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Music review: Gospel quartets The Fairfield Four and McCrary Sisters are inextricably linked

By Michael McCall



The Fairfield Four, “Still Rockin’ My Soul” (Fairfield Four Records)

McCrary Sisters, “Let’s Go” (MCC Records)

The Fairfield Four and the McCrary Sisters are Nashville, Tennessee, gospel quartets that are inextricably linked. The Fairfield Four go back 90 years, and their most important member was Sam McCrary, group leader from the 1940s to the 1980s.

His daughters _ Ann and Regina McCrary, Deborah Person and Alfreda Lee _ have followed in their father’s footsteps and have never sounded more powerful than on the new “Let’s Go,” produced by jack-of-all-musical-trades Buddy Miller.

The current Fairfield Four _ Levert Allison, Larrice Byrd, Bobbye Sherrell and Joe Thompson _ may lack the foot-stomping transcendence of the best Fairfield Four collectives, but their a cappella fireworks on “Still Rockin’ My Soul” will rouse plenty of hallelujahs.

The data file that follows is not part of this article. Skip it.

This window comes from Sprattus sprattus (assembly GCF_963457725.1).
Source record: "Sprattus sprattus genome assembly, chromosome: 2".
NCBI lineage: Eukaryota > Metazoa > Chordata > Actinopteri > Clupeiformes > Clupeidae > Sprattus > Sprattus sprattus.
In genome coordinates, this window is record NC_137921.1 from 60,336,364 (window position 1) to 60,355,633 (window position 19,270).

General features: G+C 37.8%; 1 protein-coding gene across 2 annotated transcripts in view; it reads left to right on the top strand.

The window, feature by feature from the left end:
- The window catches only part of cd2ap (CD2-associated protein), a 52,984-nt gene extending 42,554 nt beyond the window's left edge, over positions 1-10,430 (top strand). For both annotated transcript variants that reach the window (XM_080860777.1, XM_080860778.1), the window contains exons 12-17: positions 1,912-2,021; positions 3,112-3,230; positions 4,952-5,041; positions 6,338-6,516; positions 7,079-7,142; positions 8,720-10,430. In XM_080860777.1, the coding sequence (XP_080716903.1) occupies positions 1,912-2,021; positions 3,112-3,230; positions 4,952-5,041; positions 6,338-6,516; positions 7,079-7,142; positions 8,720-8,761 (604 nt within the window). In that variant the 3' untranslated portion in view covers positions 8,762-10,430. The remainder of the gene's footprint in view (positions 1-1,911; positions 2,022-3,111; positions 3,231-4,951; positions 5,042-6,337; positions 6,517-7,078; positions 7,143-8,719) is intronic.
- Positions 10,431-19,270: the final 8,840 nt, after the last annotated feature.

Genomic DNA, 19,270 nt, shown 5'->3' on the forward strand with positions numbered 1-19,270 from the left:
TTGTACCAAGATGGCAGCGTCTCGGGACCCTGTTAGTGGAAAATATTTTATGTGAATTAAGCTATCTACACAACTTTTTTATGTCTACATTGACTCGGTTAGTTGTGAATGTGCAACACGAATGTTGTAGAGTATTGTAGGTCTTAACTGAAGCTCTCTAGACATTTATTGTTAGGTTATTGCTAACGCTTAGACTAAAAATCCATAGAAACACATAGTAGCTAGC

Mixing public domain material such as “Come on in This House” with classics like Thomas Dorsey’s “Highway to Heaven” carries on the tradition of African-American gospel quartets with verve and taste. Enjoining country stalwart Lee Ann Womack on “Children Go Where I Send Thee” also nicely brings them into the 21st century.

The McCrary Sisters’ “Let’s Go,” on the other hand, is a modern tour de force. The gale-force collection mixes traditional harmonies with ferocious musical arrangements that incorporate organ-driven soul and guitar-crunching rock. “Let’s Go” speaks to the moment while ranking with the most potent roof-raising, pew-shaking music ever created.

The McCrarys enliven traditional hymns such as “Don’t Let Nobody Turn You Around” with earthy interpretations of modern songs such as David Rawlings’ and Gillian Welch’s “By the Mark.”

“Still Rockin’ My Soul” effectively evokes the past while “Let’s Go” impressively points to the future. Both extend a tradition that listeners of any faith will find soul-stirring.

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